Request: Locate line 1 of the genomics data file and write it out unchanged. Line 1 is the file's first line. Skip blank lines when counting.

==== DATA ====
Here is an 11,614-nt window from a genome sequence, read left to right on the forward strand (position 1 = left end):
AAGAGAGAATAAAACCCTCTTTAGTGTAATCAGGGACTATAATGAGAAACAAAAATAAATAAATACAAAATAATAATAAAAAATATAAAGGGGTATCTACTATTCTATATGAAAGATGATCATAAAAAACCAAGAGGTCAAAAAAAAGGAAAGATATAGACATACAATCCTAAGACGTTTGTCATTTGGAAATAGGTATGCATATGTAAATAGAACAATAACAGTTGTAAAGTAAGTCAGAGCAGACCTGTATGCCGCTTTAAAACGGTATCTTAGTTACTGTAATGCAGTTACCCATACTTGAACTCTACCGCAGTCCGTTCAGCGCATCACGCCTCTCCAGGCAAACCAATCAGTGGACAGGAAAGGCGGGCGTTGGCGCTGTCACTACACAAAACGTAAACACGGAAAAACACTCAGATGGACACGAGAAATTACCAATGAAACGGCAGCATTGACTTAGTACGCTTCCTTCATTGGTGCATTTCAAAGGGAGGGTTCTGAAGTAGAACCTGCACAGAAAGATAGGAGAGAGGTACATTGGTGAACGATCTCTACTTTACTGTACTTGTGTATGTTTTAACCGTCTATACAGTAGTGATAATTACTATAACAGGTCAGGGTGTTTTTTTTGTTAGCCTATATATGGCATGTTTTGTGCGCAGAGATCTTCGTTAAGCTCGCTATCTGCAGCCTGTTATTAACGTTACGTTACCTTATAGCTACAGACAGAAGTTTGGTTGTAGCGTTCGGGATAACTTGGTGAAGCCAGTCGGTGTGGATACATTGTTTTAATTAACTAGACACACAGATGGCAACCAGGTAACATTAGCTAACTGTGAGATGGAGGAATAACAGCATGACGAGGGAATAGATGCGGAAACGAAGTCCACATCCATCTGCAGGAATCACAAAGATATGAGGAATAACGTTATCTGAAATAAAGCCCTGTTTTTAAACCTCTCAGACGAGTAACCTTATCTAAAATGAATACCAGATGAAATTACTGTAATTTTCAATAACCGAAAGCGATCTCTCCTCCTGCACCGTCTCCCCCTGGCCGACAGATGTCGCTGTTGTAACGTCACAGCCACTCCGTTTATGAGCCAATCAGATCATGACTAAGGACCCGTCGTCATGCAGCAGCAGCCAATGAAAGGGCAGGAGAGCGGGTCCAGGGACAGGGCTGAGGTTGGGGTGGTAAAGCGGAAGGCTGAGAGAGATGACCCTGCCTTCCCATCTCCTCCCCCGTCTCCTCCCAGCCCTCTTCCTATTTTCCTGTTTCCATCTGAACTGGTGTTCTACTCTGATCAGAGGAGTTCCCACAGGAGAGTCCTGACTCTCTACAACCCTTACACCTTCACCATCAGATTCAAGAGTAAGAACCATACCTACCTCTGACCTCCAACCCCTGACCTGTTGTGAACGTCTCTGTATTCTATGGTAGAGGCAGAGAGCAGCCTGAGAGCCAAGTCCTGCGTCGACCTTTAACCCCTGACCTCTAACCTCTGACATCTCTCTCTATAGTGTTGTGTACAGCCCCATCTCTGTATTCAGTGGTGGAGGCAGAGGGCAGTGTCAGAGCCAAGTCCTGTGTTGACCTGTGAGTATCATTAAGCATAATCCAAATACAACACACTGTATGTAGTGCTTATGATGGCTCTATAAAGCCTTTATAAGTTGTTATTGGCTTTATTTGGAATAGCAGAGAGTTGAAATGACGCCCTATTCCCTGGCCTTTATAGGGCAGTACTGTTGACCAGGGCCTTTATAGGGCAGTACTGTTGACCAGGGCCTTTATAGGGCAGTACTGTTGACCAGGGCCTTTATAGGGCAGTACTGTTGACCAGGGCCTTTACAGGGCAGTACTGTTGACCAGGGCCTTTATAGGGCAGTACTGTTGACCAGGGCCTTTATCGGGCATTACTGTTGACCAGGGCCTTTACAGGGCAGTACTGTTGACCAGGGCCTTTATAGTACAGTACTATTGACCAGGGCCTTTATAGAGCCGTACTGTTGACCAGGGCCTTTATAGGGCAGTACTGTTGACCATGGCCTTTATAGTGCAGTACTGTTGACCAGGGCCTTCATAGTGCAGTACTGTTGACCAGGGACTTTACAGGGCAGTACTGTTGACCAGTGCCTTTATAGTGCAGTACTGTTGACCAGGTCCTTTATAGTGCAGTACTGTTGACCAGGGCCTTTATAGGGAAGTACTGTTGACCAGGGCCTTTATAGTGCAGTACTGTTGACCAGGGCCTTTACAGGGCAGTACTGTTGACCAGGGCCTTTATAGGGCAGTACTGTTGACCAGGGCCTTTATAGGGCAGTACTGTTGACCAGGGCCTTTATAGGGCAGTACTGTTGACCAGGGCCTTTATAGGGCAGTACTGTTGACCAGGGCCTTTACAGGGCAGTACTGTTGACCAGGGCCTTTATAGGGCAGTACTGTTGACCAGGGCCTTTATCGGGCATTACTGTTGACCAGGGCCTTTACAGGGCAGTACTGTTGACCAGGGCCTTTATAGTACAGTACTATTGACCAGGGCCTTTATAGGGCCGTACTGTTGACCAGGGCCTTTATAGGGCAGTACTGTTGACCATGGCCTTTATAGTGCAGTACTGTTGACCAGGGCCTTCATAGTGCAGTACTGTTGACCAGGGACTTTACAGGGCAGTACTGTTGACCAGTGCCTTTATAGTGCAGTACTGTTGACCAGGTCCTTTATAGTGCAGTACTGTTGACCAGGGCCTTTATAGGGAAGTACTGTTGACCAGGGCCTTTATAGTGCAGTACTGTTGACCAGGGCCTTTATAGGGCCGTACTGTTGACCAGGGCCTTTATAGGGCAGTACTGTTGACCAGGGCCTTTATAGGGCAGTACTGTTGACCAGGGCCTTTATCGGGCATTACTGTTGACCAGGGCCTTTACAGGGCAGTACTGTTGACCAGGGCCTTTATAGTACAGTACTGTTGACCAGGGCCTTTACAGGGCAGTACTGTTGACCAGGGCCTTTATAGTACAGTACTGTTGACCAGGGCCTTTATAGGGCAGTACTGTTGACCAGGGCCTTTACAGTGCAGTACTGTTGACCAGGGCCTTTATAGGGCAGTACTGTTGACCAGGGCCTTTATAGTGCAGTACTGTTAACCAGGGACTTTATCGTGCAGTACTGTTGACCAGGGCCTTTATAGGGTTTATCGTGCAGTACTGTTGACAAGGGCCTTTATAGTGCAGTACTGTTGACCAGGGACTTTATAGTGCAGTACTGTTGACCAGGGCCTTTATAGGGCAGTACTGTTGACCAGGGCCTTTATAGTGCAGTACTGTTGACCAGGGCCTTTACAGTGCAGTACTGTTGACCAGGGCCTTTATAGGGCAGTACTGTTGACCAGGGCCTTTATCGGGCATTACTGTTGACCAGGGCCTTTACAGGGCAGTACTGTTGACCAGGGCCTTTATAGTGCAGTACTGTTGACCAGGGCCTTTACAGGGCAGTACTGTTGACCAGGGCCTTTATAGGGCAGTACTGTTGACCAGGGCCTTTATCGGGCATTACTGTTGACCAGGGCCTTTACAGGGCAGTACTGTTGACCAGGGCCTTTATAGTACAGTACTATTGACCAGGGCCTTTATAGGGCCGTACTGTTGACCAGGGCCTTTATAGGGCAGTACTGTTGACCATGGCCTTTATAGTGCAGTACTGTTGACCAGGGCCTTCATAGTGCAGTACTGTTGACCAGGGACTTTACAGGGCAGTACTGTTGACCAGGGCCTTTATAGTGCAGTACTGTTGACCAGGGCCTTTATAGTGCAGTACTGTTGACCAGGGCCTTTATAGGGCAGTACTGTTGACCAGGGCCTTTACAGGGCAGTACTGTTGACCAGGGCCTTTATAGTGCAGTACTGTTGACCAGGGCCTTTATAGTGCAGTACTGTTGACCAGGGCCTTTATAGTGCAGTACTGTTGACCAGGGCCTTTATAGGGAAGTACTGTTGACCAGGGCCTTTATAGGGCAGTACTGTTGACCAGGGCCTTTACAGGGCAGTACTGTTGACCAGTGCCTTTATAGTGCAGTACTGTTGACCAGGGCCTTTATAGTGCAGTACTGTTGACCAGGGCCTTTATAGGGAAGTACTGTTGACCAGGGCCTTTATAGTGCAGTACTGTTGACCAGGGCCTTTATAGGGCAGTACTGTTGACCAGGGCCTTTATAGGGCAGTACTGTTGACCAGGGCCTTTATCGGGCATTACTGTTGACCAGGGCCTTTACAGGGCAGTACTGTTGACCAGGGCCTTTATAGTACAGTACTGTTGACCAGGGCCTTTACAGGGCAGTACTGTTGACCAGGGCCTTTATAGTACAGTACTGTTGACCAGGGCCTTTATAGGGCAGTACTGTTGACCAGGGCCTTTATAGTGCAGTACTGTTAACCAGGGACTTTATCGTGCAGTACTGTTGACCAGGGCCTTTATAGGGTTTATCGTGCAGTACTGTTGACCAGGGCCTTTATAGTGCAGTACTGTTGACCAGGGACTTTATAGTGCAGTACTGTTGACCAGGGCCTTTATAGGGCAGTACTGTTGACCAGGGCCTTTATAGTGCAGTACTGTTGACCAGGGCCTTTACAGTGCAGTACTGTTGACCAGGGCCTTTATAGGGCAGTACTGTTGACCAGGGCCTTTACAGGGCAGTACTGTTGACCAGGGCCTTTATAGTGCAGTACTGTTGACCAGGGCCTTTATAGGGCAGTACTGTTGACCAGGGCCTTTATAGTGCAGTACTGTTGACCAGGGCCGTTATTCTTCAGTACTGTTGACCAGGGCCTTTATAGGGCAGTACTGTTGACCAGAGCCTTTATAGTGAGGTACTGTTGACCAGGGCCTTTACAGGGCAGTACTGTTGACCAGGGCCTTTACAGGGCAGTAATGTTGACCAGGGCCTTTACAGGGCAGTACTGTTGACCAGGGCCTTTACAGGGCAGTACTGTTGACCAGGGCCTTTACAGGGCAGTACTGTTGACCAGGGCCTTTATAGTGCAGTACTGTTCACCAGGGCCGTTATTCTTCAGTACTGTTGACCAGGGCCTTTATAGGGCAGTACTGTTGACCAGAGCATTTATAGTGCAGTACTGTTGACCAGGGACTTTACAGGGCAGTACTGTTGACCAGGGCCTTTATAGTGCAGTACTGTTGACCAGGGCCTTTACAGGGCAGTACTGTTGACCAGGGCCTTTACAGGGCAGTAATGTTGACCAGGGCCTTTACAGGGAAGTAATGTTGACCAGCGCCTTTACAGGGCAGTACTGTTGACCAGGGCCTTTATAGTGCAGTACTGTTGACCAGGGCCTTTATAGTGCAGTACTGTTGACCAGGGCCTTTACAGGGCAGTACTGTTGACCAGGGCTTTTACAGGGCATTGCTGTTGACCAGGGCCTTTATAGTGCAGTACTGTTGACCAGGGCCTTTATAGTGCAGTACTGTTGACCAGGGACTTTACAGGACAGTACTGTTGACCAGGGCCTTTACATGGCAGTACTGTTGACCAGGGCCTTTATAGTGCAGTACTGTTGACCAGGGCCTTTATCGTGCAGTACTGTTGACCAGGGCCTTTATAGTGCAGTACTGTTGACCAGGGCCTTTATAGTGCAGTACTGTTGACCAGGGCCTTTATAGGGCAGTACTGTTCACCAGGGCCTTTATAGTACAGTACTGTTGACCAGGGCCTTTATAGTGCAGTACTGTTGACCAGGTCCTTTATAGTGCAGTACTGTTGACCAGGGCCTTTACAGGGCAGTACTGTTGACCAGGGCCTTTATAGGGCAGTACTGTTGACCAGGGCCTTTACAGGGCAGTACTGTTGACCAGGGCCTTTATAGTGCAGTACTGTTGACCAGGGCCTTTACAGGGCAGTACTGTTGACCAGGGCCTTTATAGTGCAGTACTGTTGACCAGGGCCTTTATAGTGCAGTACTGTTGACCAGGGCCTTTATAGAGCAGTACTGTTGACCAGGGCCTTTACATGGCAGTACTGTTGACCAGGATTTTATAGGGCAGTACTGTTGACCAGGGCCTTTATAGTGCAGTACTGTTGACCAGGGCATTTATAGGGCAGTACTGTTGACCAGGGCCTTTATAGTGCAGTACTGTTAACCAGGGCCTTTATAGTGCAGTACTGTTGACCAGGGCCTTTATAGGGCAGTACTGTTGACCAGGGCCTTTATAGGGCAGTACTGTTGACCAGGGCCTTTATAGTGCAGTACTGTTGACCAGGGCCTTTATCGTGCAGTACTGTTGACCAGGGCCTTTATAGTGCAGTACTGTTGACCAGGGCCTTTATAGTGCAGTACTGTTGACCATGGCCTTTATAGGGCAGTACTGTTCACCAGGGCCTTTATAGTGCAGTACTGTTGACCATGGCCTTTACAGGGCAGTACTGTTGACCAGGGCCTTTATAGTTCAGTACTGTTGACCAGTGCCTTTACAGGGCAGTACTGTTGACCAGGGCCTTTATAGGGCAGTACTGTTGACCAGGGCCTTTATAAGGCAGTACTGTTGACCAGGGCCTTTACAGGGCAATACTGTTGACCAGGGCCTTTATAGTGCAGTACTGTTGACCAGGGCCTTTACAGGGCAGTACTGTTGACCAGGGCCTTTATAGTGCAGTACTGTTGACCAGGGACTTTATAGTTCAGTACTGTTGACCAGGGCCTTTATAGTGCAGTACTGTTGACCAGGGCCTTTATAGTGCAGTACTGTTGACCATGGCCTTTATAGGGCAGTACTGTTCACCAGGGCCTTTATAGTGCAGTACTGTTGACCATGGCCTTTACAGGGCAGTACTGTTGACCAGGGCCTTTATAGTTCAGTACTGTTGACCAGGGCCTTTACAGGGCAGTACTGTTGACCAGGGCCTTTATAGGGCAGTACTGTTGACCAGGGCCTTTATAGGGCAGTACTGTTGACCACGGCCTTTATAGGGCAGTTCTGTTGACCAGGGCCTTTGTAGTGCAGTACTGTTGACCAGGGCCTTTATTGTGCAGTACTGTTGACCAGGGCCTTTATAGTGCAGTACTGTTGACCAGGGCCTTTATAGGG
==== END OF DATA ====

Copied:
Here is an 11,614-nt window from a genome sequence, read left to right on the forward strand (position 1 = left end):